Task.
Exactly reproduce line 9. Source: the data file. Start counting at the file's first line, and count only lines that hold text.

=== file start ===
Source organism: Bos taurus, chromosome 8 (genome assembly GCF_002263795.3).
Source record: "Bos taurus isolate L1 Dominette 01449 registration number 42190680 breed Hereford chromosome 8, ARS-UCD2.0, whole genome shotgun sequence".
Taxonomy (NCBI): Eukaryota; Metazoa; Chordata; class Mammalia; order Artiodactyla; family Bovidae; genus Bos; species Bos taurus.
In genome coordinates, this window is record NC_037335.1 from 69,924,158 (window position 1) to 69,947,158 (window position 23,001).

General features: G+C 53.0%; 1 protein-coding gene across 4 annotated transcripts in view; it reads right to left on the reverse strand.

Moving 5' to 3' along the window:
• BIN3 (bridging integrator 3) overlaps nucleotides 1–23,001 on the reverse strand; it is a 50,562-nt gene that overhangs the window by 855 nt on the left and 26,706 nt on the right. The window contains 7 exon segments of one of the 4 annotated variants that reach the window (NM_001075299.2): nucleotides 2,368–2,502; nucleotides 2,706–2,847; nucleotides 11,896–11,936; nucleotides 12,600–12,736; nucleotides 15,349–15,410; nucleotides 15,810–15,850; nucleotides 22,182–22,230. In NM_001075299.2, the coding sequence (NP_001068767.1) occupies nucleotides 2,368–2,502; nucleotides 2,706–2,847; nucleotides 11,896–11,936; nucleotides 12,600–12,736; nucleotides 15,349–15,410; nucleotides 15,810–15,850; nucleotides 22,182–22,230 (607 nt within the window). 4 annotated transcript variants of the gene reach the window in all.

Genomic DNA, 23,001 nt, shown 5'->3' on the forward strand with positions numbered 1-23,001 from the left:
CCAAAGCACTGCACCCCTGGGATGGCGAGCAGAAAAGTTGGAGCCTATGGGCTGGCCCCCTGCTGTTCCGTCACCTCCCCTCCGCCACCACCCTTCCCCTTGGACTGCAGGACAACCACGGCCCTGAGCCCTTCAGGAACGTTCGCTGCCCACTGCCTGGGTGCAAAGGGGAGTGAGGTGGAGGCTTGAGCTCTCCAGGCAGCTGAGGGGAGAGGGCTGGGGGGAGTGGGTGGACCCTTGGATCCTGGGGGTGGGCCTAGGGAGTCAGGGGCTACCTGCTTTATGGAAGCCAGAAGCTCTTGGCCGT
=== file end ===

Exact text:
CCAAAGCACTGCACCCCTGGGATGGCGAGCAGAAAAGTTGGAGCCTATGGGCTGGCCCCCTGCTGTTCCGTCACCTCCCCTCCGCCACCACCCTTCCCCTTGGACTGCAGGACAACCACGGCCCTGAGCCCTTCAGGAACGTTCGCTGCCCACTGCCTGGGTGCAAAGGGGAGTGAGGTGGAGGCTTGAGCTCTCCAGGCAGCTGAGGGGAGAGGGCTGGGGGGAGTGGGTGGACCCTTGGATCCTGGGGGTGGGCCTAGGGAGTCAGGGGCTACCTGCTTTATGGAAGCCAGAAGCTCTTGGCCGT